case study (CSR)

Topics: Corporate social responsibility, Social responsibility, Pigovian tax Pages: 6 (1258 words) Published: January 17, 2015


ECONOMICS

CASE STUDY ASSIGNMENT:

Corporate Social Responsibility
What in it for business?

Introduction

Within the last two decades awareness of the ecological impacts of human activities has grown considerably. Nowadays, people expect companies to be conscious regarding their public and ecological responsibilities against society and conform their businesses in compliance with their obligations. My case study assignment will be structured as follows: it will start with the introduction, followed by the main body that consists of three parts and finalised with the conclusion.

Main body
1. Corporate Social Responsibility (CSR)
Nowadays, companies in a free market economy are required to be trustworthy, demonstrate transparency and accountability as a consequence social responsibility has turned to be a key issue in their business ethics. Customers have become increasingly aware of how they want companies to behave: both ethically and at the same time contributing to economic growth and development (Carroll&Shabana, 2010). For instance, a couple of years ago the worldwide famous company Apple faced a media scandal when they were accused of using cheap underage labour in their plants in Asia. Corporations benefit from being socially responsible as this helps them to increase sales, labour and trust in the company as a whole, especially when government regulation over their activities has reduced and they need to compete for customers. Moreover, businesses need to secure a sustainable growth for their companies in a responsible way because they have obligations to its owners/shareholders and stakeholders. Companies who are socially responsible are more attractive for potential and recent employees as many studies show that people prefer to work for a company that aligns with their own personal values.

However, all the above mentioned conditions and situations could not always be met in a free market systems due to the number of reasons. For example, lack of necessary information for accurate decision-making: consumers are not always aware of what products they buy or what services they get (vaccination, GM food etc.). 2. Green taxes

Environmental taxes, or green taxes, are considered to be powerful economic policy instruments for improving negative externalities. Furthermore, they can help to enhance ecological situation and result in overall gains for the whole society by cutting down redundant pollution (Aidt, 2010; Zhou&Segerson, 2012). Green taxes are frequently expected to bring a double dividend: both environmental benefit from ecological improvement and commercial benefit from utilisation of the revenue from ''pollutant taxes'' in order to decrease the burden of other taxes such as capital, income or sales (Zhou&Segerson, 2012). These environmental taxes are historically more common in Europe. However, nowadays in the USA several states have adopted environmental taxes in order to reduce budget shortfalls, at both the federal and state levels, and raise tax revenue. When considering the question regarding the reduction of green taxes for companies with environmentally friendly approach, the answer seems to be obviously positive: as the companies pollute less, their burden of taxes should be decreased. Furthermore, green taxes raise the cost to a polluter of creating pollution and force companies both to develop innovations and adopt already existing ones. For example, fossil fuel taxes created a stimulus for automobile makers to develop and produce alternatively powered vehicles and for customers to adopt them. However, there are several limitations that make it quite complicated to accomplish this straightforward consequence (less pollution-less taxes). First of all, it is rather difficult to define the correct green tax rate, even though it is evident that taxes commensurate with the marginal social...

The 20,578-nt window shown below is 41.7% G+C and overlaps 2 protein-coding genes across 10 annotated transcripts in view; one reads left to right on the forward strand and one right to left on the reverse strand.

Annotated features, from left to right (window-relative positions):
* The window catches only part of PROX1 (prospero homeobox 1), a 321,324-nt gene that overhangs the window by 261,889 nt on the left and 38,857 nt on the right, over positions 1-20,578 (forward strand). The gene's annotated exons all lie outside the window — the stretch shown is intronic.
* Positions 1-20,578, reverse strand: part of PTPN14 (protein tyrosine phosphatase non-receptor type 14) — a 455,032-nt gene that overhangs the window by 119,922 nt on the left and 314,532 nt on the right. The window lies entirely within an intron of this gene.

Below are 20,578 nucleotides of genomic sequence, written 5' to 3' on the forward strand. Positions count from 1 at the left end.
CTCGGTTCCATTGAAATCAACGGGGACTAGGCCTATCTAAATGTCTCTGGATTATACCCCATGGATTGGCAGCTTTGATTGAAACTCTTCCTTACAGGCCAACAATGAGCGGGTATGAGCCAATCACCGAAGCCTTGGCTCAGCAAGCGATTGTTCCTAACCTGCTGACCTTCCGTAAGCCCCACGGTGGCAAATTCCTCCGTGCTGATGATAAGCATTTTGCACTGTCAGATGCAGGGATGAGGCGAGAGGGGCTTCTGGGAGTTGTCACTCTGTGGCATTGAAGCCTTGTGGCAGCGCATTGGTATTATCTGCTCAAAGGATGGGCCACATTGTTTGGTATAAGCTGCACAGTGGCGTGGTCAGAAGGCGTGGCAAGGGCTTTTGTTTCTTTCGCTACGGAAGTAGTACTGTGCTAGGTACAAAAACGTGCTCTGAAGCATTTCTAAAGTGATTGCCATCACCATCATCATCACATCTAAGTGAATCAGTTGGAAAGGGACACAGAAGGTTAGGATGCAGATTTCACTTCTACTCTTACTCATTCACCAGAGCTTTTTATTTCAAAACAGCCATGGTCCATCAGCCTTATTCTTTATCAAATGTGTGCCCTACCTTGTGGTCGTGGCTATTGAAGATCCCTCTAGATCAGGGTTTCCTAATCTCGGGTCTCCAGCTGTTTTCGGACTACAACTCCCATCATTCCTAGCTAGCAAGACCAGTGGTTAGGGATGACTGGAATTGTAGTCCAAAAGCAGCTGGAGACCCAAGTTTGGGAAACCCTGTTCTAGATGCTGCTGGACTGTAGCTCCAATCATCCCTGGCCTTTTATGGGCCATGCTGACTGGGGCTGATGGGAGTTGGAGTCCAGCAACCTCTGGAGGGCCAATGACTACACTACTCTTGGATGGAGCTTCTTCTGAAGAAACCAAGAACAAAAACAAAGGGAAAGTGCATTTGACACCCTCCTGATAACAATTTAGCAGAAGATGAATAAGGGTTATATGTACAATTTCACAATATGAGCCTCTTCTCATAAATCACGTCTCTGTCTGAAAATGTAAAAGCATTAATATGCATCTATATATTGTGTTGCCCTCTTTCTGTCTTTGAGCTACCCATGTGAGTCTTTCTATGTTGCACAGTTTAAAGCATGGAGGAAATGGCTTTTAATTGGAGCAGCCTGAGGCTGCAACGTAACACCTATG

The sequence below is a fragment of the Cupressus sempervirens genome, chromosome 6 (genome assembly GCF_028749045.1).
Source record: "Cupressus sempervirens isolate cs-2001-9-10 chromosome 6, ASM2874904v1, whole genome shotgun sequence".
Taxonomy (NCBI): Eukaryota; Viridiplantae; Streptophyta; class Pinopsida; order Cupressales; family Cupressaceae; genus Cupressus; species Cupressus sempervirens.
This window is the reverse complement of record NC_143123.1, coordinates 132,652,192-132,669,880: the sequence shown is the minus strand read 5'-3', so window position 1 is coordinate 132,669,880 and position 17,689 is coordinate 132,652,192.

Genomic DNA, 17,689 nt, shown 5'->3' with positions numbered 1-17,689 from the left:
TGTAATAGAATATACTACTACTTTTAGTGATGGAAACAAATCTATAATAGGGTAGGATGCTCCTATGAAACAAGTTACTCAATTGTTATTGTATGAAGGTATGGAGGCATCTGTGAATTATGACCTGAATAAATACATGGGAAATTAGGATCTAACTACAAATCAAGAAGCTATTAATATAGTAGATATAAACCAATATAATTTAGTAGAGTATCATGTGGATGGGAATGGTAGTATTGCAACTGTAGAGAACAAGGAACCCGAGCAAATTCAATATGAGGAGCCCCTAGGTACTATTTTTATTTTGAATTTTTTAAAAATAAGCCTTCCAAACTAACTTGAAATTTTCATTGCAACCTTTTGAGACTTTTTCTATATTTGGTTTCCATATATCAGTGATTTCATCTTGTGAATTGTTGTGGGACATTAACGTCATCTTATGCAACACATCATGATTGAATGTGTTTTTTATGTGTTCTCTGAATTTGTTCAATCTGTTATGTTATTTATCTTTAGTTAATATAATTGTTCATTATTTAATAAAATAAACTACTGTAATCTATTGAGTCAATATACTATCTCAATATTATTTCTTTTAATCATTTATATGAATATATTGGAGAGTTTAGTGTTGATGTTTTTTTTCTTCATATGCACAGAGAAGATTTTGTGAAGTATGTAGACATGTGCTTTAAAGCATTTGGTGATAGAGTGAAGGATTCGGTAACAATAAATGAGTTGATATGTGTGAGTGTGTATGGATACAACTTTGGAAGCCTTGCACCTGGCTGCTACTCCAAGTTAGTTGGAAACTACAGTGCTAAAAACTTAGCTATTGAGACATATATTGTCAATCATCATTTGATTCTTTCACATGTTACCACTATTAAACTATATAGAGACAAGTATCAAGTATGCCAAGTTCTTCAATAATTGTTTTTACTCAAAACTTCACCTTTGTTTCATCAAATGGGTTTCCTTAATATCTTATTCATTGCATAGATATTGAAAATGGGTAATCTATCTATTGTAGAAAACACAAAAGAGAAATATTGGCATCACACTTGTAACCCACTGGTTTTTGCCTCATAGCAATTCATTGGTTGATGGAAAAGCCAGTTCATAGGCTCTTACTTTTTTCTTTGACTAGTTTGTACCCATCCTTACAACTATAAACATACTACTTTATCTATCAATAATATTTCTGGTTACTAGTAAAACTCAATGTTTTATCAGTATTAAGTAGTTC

References: Aidt, T.S. (2010). Green taxes: Refunding Rules and Lobbying. Journal of Environmental Economics and Management, 60, p.31-43.
BP. (2013). Sustainability Review 2012. Retrieved February 26, 2014 from
http://www.bp.com/en/global/corporate/sustainability/bp-and-sustainability/how-bp-is-changing.html
Brunton, M. (2011). Communicating Sustainability, but Producing Pollution: The Case of the BP Oil Spill. In E. Eweje G., Perry M (Eds.),  Business and Sustainability: Concepts, Strategies and Changes (Critical Studies on Corporate Responsibility, Governance and Sustainability (pp.169-191). Emerald Group Publishing Limited.
Carroll, A.B., Shabana, K.M. (2010). The Business Case for Corporate Social Responsibility: A Review of Concepts, Research and Practice. International Journal of Management Reviews, 12, p.85–105.
Goosen-Botes, V., Samkin, G. (2013). BP 's Use of Posture to Respond to the Deepwater Horizon Crisis. Journal of Economic and Financial Sciences, 6(2), p.359-382.
Zhou, R., Segerson, K. (2012). Are Green Taxes a Good Way to Help Solve State Budget Deficits? Sustainability, 4, p.1329-1353.
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